Discover The Best Type & Form Of Zinc (Top 6 Compared)

Zinc is an amazing mineral and one of my most popular articles about this topic has caused a lot of great comments and questions from my readers.

One of them being, “What’s the best type & form of Zinc?

When choosing a zinc supplement, you’ll likely notice that there are many different types available.

These various forms of zinc impact health in distinct ways.

Here are a few you might find on the market:

  • Zinc gluconate: As one of the most common over-the-counter forms of zinc, zinc gluconate is often used in cold remedies, such as lozenges and nasal sprays.1
  • Zinc acetate: Like zinc gluconate, zinc acetate is often added to cold lozenges to reduce symptoms and speed up the rate of recovery.2
  • Zinc sulfate: In addition to helping prevent zinc deficiency, zinc sulfate has been shown to reduce the severity of acne.3
  • Zinc picolinate: Research suggests that your body can absorb this form better than other types of zinc, including zinc gluconate and zinc citrate.4
  • Zinc orotate: This form is bound to orotic acid and one of the most common types of zinc supplements on the market.5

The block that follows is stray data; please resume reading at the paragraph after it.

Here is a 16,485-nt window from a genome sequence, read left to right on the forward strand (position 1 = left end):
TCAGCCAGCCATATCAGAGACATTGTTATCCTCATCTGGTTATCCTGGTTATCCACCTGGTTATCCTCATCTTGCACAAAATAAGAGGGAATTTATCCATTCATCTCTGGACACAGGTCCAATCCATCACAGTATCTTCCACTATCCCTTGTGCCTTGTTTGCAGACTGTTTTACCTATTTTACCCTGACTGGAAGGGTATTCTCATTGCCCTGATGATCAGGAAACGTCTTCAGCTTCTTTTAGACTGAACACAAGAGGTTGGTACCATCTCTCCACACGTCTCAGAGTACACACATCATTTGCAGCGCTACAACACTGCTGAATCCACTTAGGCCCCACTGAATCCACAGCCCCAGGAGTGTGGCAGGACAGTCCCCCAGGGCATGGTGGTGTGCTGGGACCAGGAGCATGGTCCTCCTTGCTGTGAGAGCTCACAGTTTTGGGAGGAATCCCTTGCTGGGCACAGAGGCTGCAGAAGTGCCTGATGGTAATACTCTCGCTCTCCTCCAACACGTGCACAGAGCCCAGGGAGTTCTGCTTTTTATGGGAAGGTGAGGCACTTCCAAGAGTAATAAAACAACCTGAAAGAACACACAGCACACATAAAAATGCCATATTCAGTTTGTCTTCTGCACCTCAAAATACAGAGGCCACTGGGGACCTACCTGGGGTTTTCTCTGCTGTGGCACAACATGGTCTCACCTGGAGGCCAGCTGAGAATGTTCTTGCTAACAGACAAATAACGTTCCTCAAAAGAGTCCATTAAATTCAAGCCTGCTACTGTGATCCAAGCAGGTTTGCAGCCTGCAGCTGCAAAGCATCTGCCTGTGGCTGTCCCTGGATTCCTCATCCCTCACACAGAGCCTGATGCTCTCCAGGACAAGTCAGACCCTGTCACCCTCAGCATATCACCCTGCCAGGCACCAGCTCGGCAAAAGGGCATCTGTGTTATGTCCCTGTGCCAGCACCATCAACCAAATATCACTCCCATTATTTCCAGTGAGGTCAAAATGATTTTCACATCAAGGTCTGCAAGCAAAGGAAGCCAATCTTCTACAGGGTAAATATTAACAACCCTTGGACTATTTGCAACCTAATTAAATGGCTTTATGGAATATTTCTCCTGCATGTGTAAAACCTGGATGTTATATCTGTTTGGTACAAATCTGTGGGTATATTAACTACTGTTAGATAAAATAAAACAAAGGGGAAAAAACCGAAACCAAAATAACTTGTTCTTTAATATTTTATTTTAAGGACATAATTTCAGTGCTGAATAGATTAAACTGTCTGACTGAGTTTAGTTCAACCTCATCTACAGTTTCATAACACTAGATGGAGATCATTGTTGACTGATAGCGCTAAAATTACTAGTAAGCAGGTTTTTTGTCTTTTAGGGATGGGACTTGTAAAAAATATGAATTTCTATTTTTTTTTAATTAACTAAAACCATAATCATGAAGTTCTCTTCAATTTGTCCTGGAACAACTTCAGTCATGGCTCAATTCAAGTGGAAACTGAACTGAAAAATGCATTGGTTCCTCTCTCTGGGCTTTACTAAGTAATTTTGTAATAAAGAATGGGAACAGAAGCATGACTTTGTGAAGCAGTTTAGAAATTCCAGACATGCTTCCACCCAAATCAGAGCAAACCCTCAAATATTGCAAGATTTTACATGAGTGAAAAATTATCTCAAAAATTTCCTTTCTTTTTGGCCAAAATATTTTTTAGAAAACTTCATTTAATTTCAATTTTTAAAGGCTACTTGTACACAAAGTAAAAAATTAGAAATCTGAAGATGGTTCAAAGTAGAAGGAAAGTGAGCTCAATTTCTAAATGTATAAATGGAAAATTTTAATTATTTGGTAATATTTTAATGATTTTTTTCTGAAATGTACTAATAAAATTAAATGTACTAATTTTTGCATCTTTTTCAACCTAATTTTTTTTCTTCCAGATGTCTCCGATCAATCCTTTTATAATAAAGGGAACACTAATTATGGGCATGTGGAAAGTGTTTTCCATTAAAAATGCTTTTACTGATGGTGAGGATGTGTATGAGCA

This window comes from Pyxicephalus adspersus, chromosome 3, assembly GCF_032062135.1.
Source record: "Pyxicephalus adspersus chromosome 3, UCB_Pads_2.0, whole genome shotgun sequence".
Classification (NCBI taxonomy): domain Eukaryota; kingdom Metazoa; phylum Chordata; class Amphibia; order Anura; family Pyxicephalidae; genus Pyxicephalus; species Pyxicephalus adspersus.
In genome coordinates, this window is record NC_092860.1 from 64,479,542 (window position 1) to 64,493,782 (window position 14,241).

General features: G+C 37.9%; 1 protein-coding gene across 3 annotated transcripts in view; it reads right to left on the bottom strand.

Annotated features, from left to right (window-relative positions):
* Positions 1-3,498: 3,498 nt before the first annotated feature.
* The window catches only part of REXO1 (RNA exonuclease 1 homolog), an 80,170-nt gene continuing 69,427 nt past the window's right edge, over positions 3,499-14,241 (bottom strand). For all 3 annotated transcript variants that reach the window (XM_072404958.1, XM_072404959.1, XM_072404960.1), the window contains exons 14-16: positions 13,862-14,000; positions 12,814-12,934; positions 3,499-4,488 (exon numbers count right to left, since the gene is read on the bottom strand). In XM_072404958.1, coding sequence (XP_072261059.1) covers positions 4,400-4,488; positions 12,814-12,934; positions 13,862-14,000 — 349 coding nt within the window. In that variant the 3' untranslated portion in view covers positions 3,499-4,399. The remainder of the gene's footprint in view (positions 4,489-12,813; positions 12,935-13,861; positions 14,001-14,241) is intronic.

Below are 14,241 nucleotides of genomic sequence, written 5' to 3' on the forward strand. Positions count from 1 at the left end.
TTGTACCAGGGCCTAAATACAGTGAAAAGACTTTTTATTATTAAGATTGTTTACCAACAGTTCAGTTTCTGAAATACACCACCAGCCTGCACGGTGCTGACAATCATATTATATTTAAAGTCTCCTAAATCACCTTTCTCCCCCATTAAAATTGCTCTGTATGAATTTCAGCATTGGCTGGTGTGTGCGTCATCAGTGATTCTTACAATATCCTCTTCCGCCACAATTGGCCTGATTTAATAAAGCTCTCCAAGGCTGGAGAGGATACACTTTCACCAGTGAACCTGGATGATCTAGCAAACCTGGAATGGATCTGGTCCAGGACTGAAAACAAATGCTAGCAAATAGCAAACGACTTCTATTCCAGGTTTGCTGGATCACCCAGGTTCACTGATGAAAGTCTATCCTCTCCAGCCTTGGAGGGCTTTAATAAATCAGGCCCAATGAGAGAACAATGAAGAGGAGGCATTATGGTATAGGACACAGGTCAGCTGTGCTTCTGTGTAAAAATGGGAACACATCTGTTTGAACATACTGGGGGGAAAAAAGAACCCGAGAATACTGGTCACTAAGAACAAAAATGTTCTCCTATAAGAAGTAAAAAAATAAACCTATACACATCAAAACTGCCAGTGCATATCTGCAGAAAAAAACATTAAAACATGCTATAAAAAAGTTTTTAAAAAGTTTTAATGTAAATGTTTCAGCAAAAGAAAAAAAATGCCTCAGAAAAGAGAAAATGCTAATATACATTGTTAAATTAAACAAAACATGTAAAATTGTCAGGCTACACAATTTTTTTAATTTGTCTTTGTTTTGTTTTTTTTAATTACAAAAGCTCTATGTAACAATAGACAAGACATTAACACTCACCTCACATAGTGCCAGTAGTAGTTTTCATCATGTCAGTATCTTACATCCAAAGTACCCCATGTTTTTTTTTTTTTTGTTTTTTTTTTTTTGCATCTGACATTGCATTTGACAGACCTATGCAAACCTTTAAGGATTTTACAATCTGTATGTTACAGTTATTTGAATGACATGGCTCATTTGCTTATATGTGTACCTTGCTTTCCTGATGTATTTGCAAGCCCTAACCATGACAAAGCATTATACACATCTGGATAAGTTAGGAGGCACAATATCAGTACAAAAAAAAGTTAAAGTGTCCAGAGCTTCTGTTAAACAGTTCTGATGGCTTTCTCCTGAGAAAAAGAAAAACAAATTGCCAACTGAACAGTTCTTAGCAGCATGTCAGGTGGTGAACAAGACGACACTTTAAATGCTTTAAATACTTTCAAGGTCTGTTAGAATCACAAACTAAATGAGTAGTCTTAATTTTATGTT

• Zinc citrate: One study showed that this type of zinc supplement is as well-absorbed as zinc gluconate but has a less bitter, more appealing taste.6

The most popular is Zinc gluconate because it’s one of the cheapest.

The best and most absorbable is zinc picolinate. This is what I use in a patent form backed by dozens of human clinical studies. It’s Zinc picolinate called ZINMAX.

Zinc comes in capsules, tablets, lozenges, and sprays.

types of zinc

Capsules are the best because they have the least fillers and you can get veggie caps.

Nasal sprays containing zinc have been linked to loss of smell and should be avoided.7, 8

Make sure you take zinc with copper in a 10:1 ratio or else it’ll create a copper deficiency and can accelerate graying of hair.

  1. https://pubchem.ncbi.nlm.nih.gov/compound/452949
  2. https://www.ncbi.nlm.nih.gov/pmc/articles/PMC5410113
  3. https://www.ncbi.nlm.nih.gov/pmc/articles/PMC4120804
  4. https://www.ncbi.nlm.nih.gov/pubmed/3630857
  5. https://pubchem.ncbi.nlm.nih.gov/compound/108934
  6. https://www.ncbi.nlm.nih.gov/pubmed/24259556
  7. https://www.ncbi.nlm.nih.gov/pubmed/15283486
  8. https://www.ncbi.nlm.nih.gov/pubmed/16467707

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